Planning, discipline lighten grocery bill

Gloria Nye  |  5/19/2008 11:15:51 PM

News You Can Use Distributed 05/20/08

Finding ways to save on groceries is always a good idea, but especially now when simply driving to the store costs more. You can stretch your food dollars in many ways, according to LSU AgCenter family economist Dr. Gloria Nye.

Do your homework before shopping, Nye says.

“Once a week, sit down and decide on menus for the whole week or longer,” Nye advises. “If that’s not practical, at least consider your evening meals.”

She also says to plan meals that use less expensive ingredients.

“Check what foods you have on hand before you make your list to avoid duplicate purchases,” Nye advises. “Review store ads for best buys. Clip coupons, but only for items you normally buy.”

Also, make a food budget and stick to it. Set aside cash for the groceries and do not use a credit card, she says.

To save on gas, plan on shopping only once a week for perishables and less often for nonperishables, she says, adding, “Stick to your shopping list. A list keeps you on track and reduces the risk that you will forget something and have to return. It also helps reduce impulse buying.”

It’s also a good practice to have the family member who can resist impulse buying do the grocery shopping, according to Nye.

“Avoid shopping with children or other family members if they contribute to impulse buying,” she says. “And remember, the more time you spend in the store, the more likely you are to buy something not on your list. Do not shop when you are hungry, because you are likely to buy more.”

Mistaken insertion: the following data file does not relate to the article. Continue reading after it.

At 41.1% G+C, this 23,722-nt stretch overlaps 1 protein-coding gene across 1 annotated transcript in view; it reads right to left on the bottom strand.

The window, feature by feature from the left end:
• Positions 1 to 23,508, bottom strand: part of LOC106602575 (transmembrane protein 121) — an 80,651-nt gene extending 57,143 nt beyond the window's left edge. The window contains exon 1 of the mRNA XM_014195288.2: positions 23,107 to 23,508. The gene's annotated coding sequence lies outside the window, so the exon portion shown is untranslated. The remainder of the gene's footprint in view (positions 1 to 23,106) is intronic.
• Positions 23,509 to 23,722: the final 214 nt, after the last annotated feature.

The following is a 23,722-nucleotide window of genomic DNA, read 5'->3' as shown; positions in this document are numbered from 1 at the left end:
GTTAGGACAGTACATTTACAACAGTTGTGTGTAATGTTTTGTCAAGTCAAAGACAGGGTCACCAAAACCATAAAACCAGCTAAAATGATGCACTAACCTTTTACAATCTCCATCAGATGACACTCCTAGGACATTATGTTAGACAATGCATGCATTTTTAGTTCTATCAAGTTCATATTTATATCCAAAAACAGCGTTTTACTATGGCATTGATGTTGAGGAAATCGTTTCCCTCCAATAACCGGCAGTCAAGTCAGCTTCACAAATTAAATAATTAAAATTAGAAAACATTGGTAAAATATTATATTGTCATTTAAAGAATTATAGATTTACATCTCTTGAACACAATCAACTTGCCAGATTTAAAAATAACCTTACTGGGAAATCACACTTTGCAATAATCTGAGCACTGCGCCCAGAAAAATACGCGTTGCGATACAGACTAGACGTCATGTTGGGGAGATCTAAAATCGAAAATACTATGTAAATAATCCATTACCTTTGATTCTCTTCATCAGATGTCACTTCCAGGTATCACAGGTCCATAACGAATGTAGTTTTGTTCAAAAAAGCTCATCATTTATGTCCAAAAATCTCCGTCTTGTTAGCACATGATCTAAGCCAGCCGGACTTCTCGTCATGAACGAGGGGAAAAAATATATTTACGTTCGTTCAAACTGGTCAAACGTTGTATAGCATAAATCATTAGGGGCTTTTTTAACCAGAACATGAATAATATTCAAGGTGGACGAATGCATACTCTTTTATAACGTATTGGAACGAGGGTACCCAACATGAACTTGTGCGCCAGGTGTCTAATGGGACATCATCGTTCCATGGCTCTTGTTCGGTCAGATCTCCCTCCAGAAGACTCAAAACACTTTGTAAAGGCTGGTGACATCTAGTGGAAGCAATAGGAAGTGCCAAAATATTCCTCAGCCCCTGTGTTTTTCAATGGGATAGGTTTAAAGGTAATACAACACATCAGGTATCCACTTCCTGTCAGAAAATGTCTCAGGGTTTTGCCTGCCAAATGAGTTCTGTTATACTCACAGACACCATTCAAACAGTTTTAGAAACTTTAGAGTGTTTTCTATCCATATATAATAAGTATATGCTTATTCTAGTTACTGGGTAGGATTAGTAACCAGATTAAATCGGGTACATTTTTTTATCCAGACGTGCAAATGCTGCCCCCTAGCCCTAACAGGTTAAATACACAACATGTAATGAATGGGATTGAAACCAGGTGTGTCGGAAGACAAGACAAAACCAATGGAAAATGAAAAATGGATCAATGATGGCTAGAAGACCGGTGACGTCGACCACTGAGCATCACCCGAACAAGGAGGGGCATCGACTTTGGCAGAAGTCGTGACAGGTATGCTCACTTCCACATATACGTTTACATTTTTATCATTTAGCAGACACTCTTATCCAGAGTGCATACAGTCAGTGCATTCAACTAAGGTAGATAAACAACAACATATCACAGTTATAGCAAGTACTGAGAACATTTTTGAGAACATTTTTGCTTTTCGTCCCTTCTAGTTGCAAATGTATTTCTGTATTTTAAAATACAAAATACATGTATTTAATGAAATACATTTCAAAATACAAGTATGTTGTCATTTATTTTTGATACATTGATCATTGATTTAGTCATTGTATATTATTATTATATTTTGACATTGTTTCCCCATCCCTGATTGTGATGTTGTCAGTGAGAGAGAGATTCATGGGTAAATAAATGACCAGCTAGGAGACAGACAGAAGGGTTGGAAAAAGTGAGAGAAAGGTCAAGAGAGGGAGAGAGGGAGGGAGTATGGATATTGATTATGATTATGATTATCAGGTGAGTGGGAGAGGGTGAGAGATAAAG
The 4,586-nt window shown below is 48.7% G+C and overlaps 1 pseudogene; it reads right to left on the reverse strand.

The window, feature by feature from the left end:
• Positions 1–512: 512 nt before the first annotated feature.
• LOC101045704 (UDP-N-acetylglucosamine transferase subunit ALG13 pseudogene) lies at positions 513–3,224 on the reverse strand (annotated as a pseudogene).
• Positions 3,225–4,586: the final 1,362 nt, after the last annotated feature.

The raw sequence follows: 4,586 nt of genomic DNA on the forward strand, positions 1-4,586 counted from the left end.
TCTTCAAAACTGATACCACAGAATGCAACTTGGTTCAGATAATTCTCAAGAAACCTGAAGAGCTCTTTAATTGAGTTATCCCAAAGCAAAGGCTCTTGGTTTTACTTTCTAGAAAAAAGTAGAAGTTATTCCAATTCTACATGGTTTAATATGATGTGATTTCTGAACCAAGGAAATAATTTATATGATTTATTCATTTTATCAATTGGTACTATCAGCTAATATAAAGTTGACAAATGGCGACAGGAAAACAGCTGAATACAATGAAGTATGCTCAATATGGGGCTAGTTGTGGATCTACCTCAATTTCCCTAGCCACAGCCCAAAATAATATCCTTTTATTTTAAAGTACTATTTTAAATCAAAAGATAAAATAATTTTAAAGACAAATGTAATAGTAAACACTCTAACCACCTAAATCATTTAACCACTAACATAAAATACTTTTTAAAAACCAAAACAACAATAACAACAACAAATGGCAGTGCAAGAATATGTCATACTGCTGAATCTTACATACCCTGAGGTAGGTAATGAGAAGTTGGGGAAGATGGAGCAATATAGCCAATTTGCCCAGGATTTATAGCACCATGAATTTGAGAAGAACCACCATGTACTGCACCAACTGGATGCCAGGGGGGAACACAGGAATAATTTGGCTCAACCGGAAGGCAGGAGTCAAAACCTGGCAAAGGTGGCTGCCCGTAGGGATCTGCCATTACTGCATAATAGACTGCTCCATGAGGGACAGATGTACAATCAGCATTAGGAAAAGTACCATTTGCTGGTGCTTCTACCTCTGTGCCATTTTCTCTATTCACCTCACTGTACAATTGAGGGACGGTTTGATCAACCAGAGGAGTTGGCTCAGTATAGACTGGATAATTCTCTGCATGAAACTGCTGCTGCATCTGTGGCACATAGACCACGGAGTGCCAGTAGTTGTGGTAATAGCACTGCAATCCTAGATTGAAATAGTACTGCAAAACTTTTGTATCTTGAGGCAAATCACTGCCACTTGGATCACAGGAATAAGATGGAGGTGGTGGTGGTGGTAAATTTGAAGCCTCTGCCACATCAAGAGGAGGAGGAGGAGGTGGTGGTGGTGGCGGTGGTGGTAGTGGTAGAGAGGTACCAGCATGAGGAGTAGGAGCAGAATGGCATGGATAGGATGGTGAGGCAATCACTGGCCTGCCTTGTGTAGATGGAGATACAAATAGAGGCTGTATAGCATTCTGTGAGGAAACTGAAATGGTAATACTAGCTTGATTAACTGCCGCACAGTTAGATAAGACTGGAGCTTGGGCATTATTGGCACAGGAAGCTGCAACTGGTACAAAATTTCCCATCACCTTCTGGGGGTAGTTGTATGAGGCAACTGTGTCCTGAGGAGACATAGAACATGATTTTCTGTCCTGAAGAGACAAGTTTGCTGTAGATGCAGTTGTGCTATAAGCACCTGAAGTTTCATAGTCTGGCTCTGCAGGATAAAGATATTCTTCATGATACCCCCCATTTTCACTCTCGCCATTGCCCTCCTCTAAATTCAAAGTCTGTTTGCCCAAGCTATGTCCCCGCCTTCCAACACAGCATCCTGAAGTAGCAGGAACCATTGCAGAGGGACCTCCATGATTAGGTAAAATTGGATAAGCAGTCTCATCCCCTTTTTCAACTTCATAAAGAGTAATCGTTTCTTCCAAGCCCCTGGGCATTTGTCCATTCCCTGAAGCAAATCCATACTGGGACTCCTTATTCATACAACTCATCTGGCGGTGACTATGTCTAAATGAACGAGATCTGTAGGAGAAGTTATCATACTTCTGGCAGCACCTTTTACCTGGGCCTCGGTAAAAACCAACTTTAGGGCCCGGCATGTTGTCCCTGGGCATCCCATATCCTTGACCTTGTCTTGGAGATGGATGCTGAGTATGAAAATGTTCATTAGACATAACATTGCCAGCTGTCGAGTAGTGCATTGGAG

Nye offers a number of additional ways to stretch your food budget:

– Choose seasonal fruits and vegetables that will be fresher and usually less expensive. Avoid convenience foods, junk foods and sugary soft drinks.

– Read the shelf tags and labels to compare unit costs because smaller or larger sizes are not always cheaper. To really save, substitute store brands for name brands. Look for store deals on the highest and lowest shelves. Middle shelves tend to hold the pricier items.

– Compare the unit cost of items available as frozen, dried or canned. Buy whole chickens, which cost less than pre-cut. Buy a large package of meat and divide and freeze it into meal portions at home. Buy regular rice and potatoes instead of instant. Pay attention at checkout to be sure you get charged the right prices.

– Back at home, cook only as much food as your family will eat. This avoids waste. Save and use leftovers. Drink juices, water or tea instead of expensive soft drinks or alcoholic beverages. Cut back on fattening and expensive desserts.

– Plant a garden or grow vegetable plants in pots on a patio, so you can prepare more meals “from scratch.” Make your own soups, baked goods and snacks. Pack your own lunch and bring snacks, coffee or soft drinks from home. Vending machines and eating out can become expensive habits.

For additional information on food shopping, contact an LSU AgCenter Extension family and consumer science agent, or look in the food and health section on the LSU AgCenter Web site at


On the Internet: LSU AgCenter: 
Contact: Gloria Nye at (225) 578-1727 or
Editor: Mark Claesgens at (225) 578-2939 or

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